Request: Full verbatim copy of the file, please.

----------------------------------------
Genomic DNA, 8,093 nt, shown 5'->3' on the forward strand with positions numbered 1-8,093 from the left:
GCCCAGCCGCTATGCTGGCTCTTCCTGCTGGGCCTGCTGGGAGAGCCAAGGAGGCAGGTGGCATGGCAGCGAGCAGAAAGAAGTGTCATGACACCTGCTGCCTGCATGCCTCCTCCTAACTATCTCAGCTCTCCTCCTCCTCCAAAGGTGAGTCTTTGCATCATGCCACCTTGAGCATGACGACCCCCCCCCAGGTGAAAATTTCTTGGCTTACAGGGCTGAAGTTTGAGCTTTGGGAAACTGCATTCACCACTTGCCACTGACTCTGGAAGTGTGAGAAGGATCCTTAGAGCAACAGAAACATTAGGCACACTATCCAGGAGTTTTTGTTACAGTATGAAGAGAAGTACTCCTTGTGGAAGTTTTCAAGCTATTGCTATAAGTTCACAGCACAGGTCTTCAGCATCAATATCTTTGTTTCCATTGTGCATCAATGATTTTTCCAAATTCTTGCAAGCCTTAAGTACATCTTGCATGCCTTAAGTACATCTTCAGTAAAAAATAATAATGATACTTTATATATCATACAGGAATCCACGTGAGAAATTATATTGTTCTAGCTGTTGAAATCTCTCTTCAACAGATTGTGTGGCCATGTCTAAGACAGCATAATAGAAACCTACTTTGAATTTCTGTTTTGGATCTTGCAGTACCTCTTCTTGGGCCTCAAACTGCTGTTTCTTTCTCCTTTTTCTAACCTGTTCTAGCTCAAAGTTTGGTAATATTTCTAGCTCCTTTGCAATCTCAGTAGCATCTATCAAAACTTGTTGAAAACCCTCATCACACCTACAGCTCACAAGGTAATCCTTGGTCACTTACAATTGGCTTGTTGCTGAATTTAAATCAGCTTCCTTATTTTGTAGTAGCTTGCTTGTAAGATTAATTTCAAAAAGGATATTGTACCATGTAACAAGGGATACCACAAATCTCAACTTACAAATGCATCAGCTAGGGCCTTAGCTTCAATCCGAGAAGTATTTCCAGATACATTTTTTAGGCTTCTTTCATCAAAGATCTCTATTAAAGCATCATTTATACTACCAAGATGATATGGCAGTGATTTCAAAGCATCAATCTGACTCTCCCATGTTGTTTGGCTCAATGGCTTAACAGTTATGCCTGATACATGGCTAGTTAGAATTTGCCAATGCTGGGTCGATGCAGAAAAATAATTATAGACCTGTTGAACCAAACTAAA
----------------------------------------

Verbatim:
Genomic DNA, 8,093 nt, shown 5'->3' on the forward strand with positions numbered 1-8,093 from the left:
GCCCAGCCGCTATGCTGGCTCTTCCTGCTGGGCCTGCTGGGAGAGCCAAGGAGGCAGGTGGCATGGCAGCGAGCAGAAAGAAGTGTCATGACACCTGCTGCCTGCATGCCTCCTCCTAACTATCTCAGCTCTCCTCCTCCTCCAAAGGTGAGTCTTTGCATCATGCCACCTTGAGCATGACGACCCCCCCCCAGGTGAAAATTTCTTGGCTTACAGGGCTGAAGTTTGAGCTTTGGGAAACTGCATTCACCACTTGCCACTGACTCTGGAAGTGTGAGAAGGATCCTTAGAGCAACAGAAACATTAGGCACACTATCCAGGAGTTTTTGTTACAGTATGAAGAGAAGTACTCCTTGTGGAAGTTTTCAAGCTATTGCTATAAGTTCACAGCACAGGTCTTCAGCATCAATATCTTTGTTTCCATTGTGCATCAATGATTTTTCCAAATTCTTGCAAGCCTTAAGTACATCTTGCATGCCTTAAGTACATCTTCAGTAAAAAATAATAATGATACTTTATATATCATACAGGAATCCACGTGAGAAATTATATTGTTCTAGCTGTTGAAATCTCTCTTCAACAGATTGTGTGGCCATGTCTAAGACAGCATAATAGAAACCTACTTTGAATTTCTGTTTTGGATCTTGCAGTACCTCTTCTTGGGCCTCAAACTGCTGTTTCTTTCTCCTTTTTCTAACCTGTTCTAGCTCAAAGTTTGGTAATATTTCTAGCTCCTTTGCAATCTCAGTAGCATCTATCAAAACTTGTTGAAAACCCTCATCACACCTACAGCTCACAAGGTAATCCTTGGTCACTTACAATTGGCTTGTTGCTGAATTTAAATCAGCTTCCTTATTTTGTAGTAGCTTGCTTGTAAGATTAATTTCAAAAAGGATATTGTACCATGTAACAAGGGATACCACAAATCTCAACTTACAAATGCATCAGCTAGGGCCTTAGCTTCAATCCGAGAAGTATTTCCAGATACATTTTTTAGGCTTCTTTCATCAAAGATCTCTATTAAAGCATCATTTATACTACCAAGATGATATGGCAGTGATTTCAAAGCATCAATCTGACTCTCCCATGTTGTTTGGCTCAATGGCTTAACAGTTATGCCTGATACATGGCTAGTTAGAATTTGCCAATGCTGGGTCGATGCAGAAAAATAATTATAGACCTGTTGAACCAAACTAAA